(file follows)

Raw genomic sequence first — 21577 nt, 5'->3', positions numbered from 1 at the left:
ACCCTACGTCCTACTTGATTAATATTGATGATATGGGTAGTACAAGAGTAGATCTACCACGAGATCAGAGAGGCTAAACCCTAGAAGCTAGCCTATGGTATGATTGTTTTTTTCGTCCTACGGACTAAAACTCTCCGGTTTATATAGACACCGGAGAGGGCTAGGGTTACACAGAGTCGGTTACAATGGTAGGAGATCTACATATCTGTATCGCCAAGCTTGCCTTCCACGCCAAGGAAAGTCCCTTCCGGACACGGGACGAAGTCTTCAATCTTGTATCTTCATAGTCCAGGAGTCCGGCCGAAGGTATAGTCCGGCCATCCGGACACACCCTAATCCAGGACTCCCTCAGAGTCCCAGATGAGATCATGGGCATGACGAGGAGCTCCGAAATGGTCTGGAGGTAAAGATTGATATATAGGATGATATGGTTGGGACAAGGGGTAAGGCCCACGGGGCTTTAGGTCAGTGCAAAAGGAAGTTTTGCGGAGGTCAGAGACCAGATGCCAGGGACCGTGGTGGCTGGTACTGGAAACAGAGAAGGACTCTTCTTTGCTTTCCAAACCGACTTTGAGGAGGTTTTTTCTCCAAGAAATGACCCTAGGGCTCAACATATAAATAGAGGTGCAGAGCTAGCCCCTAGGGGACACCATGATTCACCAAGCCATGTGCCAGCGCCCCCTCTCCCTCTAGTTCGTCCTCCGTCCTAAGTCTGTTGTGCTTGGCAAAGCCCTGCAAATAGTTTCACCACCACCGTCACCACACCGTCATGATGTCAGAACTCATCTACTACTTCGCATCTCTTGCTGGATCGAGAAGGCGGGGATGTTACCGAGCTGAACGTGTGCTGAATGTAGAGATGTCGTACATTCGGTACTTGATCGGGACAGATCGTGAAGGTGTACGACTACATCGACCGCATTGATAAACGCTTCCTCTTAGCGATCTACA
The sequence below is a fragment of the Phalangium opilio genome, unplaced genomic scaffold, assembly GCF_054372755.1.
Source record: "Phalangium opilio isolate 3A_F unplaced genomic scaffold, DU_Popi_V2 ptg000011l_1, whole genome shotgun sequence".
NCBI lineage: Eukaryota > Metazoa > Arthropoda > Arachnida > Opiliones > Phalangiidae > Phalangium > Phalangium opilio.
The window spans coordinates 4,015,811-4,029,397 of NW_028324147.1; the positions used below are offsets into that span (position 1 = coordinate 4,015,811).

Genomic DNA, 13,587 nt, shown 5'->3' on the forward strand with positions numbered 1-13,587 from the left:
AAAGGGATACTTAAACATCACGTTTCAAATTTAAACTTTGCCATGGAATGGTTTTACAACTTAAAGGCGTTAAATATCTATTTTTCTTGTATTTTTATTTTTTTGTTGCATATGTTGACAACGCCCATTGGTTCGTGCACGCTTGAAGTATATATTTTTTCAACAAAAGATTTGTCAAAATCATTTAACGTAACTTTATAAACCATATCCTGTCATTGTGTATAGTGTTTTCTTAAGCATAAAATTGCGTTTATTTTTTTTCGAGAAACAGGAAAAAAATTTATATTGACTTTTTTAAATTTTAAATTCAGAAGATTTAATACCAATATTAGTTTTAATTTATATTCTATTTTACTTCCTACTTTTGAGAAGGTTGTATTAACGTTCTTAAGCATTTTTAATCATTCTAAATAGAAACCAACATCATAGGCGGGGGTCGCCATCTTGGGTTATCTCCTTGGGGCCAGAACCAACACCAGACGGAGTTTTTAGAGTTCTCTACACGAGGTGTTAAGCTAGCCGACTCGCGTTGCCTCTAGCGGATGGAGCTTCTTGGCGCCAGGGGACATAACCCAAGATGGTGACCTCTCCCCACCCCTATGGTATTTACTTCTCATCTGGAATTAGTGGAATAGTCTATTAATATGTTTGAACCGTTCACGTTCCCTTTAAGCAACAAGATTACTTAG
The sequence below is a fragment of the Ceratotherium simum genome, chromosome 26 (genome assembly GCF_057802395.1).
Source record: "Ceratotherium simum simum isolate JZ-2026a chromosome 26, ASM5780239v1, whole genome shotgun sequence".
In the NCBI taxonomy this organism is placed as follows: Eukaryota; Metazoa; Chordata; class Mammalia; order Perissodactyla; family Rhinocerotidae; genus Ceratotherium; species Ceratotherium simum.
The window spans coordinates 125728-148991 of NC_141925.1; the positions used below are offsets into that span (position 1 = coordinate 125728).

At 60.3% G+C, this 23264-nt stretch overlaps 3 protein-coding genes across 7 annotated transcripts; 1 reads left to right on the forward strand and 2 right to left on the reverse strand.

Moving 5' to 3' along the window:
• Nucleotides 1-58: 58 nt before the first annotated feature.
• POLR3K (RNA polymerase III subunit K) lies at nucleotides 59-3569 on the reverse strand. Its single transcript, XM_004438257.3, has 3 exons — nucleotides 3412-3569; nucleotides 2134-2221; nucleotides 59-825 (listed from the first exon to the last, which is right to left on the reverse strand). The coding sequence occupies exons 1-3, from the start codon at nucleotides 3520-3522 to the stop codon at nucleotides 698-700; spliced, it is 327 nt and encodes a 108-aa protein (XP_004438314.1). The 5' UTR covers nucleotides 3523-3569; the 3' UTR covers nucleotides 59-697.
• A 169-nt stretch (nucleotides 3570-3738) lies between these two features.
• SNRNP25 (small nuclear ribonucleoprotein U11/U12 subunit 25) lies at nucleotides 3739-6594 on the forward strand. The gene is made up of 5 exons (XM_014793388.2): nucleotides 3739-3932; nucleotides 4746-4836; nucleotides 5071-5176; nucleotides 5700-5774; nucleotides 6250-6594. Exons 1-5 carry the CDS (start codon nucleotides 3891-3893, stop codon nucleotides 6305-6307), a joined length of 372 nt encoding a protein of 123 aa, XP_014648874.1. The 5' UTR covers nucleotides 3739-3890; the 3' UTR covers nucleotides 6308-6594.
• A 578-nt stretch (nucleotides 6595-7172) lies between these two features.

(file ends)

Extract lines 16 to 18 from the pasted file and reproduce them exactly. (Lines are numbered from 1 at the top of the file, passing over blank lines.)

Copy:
• POLR3K (RNA polymerase III subunit K) lies at nucleotides 59-3569 on the reverse strand. Its single transcript, XM_004438257.3, has 3 exons — nucleotides 3412-3569; nucleotides 2134-2221; nucleotides 59-825 (listed from the first exon to the last, which is right to left on the reverse strand). The coding sequence occupies exons 1-3, from the start codon at nucleotides 3520-3522 to the stop codon at nucleotides 698-700; spliced, it is 327 nt and encodes a 108-aa protein (XP_004438314.1). The 5' UTR covers nucleotides 3523-3569; the 3' UTR covers nucleotides 59-697.
• A 169-nt stretch (nucleotides 3570-3738) lies between these two features.
• SNRNP25 (small nuclear ribonucleoprotein U11/U12 subunit 25) lies at nucleotides 3739-6594 on the forward strand. The gene is made up of 5 exons (XM_014793388.2): nucleotides 3739-3932; nucleotides 4746-4836; nucleotides 5071-5176; nucleotides 5700-5774; nucleotides 6250-6594. Exons 1-5 carry the CDS (start codon nucleotides 3891-3893, stop codon nucleotides 6305-6307), a joined length of 372 nt encoding a protein of 123 aa, XP_014648874.1. The 5' UTR covers nucleotides 3739-3890; the 3' UTR covers nucleotides 6308-6594.